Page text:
Bourgie Hall is pleased to expand its instrument collection through the addition of a magnificent fortepiano! Based on instruments by Conrad Graf and Ignaz Bösendorfer dating from the 19th century, it was built in the United States in 2020 by Rodney Regier. The instrument’s inaugural recital will take place on April 12 at 7:30 pm and features fortepianist Ronald Brautigam, one of today’s most insightful performers, in works by Schumann, Schubert and Mendelssohn. The recital marks Brautigam’s very first appearance in Montreal, and the Dutch musician’s visit is eagerly awaited after more than a decade of absence in Quebec.

Ronald Brautigam

Internationally renowned artist Ronald Brautigam is a rare figure among performing musicians of the highest calibre: he plays on both modern and historical instruments. Praised for his musicality, technical bravura, as well as for his masterful interpretations, he has performed in the world’s most prestigious halls and collaborated with renowned ensembles including the Royal Concertgebouw Orchestra, Leipzig Gewandhaus Orchestra, BBC Philharmonic, Orchestra of the Age of Enlightenment, and Tafelmusik. He has firmly established himself over the years as an authority on repertoires of the Classical and early Romantic periods. His extensive discography features several cycles of complete works, including the piano concertos of Mozart and Beethoven and the piano sonatas of Haydn, Mozart, and Beethoven, which have earned him numerous prizes and are now considered as authoritative.

Bourgie Hall’s Fortepiano

Bourgie Hall's New Fortepiano

Bourgie Hall’s New Fortepiano

Built specifically for Bourgie Hall, this fortepiano is modelled on instruments from the late 1820s until about 1840 by renowned Viennese builders Conrad Graf and Ignaz Bösendorfer. Admired for their soft, delicate tone as well as their wide range of nuances, they were the type of instrument known to Beethoven and Schubert late in their lives, to Chopin when he visited Vienna, to Robert and Clara Schumann, and to Mendelssohn. Their light frame, made entirely of wood, favours an articulate sound and a sharp attack, while the strings and keyboard mechanism produce a clear, detached sound ideally suited to the repertoire of that period as well as to the playing technique that prevailed at the time.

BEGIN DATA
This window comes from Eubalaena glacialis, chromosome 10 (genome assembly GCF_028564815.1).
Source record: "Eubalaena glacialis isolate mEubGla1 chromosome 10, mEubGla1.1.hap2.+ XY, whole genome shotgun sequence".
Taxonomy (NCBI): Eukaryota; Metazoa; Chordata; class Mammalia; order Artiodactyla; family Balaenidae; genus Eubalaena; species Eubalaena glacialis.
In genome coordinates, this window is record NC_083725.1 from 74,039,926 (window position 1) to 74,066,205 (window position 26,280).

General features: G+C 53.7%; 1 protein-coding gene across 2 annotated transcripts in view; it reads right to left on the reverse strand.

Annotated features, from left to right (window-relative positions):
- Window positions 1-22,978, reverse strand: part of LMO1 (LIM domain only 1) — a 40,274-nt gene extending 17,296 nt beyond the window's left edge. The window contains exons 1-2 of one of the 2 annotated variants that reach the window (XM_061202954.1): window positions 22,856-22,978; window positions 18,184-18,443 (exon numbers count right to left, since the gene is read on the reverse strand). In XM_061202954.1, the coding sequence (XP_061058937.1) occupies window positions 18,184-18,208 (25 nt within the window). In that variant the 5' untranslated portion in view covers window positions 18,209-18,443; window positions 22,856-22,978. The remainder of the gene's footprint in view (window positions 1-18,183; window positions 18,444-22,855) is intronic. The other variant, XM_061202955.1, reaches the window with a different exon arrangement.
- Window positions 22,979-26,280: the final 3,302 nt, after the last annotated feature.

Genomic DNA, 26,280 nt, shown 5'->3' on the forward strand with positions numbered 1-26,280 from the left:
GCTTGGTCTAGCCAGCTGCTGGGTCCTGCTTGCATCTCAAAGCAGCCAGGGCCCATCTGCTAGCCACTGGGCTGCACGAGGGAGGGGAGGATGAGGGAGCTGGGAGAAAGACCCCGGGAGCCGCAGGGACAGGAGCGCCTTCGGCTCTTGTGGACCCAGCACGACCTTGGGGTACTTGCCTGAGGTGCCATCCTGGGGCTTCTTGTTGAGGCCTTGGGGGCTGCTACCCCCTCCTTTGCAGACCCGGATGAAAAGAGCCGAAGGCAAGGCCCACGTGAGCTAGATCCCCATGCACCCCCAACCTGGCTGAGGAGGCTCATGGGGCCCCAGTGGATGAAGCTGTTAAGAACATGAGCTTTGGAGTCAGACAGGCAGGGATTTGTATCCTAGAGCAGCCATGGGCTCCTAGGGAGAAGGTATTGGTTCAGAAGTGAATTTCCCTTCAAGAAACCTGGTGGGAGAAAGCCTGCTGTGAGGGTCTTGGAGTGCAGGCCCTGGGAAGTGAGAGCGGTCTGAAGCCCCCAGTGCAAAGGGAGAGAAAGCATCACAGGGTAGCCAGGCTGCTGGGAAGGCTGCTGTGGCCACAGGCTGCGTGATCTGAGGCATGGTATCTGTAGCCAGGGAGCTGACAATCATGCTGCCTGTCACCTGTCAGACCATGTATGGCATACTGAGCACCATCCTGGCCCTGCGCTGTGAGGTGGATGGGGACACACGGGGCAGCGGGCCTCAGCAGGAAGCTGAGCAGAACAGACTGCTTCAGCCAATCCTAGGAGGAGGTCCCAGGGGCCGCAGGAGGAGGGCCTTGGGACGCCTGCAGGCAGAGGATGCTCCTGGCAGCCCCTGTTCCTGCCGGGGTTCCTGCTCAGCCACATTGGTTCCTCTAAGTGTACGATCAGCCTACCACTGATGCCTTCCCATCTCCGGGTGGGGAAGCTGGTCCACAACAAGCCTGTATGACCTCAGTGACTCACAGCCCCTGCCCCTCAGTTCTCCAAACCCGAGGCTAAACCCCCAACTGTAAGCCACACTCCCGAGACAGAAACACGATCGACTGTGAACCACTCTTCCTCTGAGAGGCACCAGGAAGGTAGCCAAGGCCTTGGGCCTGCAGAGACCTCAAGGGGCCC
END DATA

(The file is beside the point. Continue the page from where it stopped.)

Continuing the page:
After over a century of oblivion, since the mid-20th century and the advent of historically informed performance, there is renewed interest in the fortepiano. Once again, the instrument is heard regularly in concert halls around the world—though few halls can boast having their own. The remarkable instrument acquired by Bourgie Hall instantly confers a characteristic, recognizable sound to performances of 18th- and 19th-century works, whether for solo instrument or ensemble.

MENDELSSOHN : excerpts from Songs Without Words, Op. 19 and Op. 62
R. SCHUMANN : Fantasiestücke, Op. 12
SCHUBERT : Piano Sonata in B flat major, D. 960

Tuesday, April 12, 2022 at 7:30pm
To purchase your tickets visit:   or call 514-285-2000, option 1

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